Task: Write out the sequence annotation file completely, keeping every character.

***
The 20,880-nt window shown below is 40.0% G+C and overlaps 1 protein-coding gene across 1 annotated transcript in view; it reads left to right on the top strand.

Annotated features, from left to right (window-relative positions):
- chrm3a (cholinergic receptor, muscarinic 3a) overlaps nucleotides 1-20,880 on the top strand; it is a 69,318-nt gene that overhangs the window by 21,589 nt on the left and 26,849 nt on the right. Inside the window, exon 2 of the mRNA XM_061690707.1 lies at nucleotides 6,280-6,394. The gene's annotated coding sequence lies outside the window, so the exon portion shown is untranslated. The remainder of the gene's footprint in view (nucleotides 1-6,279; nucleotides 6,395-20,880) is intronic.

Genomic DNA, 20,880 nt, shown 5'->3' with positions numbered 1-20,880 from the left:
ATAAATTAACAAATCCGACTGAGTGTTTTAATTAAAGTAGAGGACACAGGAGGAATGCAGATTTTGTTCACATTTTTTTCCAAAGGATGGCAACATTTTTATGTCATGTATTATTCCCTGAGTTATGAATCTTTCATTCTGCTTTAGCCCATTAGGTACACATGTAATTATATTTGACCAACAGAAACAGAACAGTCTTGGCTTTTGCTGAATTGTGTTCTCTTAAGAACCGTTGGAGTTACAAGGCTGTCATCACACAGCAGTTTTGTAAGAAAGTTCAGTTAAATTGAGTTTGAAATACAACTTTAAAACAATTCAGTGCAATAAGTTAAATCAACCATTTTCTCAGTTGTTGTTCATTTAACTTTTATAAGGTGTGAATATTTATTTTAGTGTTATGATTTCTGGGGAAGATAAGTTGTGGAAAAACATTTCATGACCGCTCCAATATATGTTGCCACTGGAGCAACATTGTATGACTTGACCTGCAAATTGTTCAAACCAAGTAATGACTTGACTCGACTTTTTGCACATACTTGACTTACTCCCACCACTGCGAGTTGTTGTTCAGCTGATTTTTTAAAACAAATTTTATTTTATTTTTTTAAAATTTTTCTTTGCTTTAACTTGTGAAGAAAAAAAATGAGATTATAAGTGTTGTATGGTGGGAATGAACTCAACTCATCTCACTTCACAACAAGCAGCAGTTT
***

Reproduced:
The 20,880-nt window shown below is 40.0% G+C and overlaps 1 protein-coding gene across 1 annotated transcript in view; it reads left to right on the top strand.

Annotated features, from left to right (window-relative positions):
- chrm3a (cholinergic receptor, muscarinic 3a) overlaps nucleotides 1-20,880 on the top strand; it is a 69,318-nt gene that overhangs the window by 21,589 nt on the left and 26,849 nt on the right. Inside the window, exon 2 of the mRNA XM_061690707.1 lies at nucleotides 6,280-6,394. The gene's annotated coding sequence lies outside the window, so the exon portion shown is untranslated. The remainder of the gene's footprint in view (nucleotides 1-6,279; nucleotides 6,395-20,880) is intronic.

Genomic DNA, 20,880 nt, shown 5'->3' with positions numbered 1-20,880 from the left:
ATAAATTAACAAATCCGACTGAGTGTTTTAATTAAAGTAGAGGACACAGGAGGAATGCAGATTTTGTTCACATTTTTTTCCAAAGGATGGCAACATTTTTATGTCATGTATTATTCCCTGAGTTATGAATCTTTCATTCTGCTTTAGCCCATTAGGTACACATGTAATTATATTTGACCAACAGAAACAGAACAGTCTTGGCTTTTGCTGAATTGTGTTCTCTTAAGAACCGTTGGAGTTACAAGGCTGTCATCACACAGCAGTTTTGTAAGAAAGTTCAGTTAAATTGAGTTTGAAATACAACTTTAAAACAATTCAGTGCAATAAGTTAAATCAACCATTTTCTCAGTTGTTGTTCATTTAACTTTTATAAGGTGTGAATATTTATTTTAGTGTTATGATTTCTGGGGAAGATAAGTTGTGGAAAAACATTTCATGACCGCTCCAATATATGTTGCCACTGGAGCAACATTGTATGACTTGACCTGCAAATTGTTCAAACCAAGTAATGACTTGACTCGACTTTTTGCACATACTTGACTTACTCCCACCACTGCGAGTTGTTGTTCAGCTGATTTTTTAAAACAAATTTTATTTTATTTTTTTAAAATTTTTCTTTGCTTTAACTTGTGAAGAAAAAAAATGAGATTATAAGTGTTGTATGGTGGGAATGAACTCAACTCATCTCACTTCACAACAAGCAGCAGTTT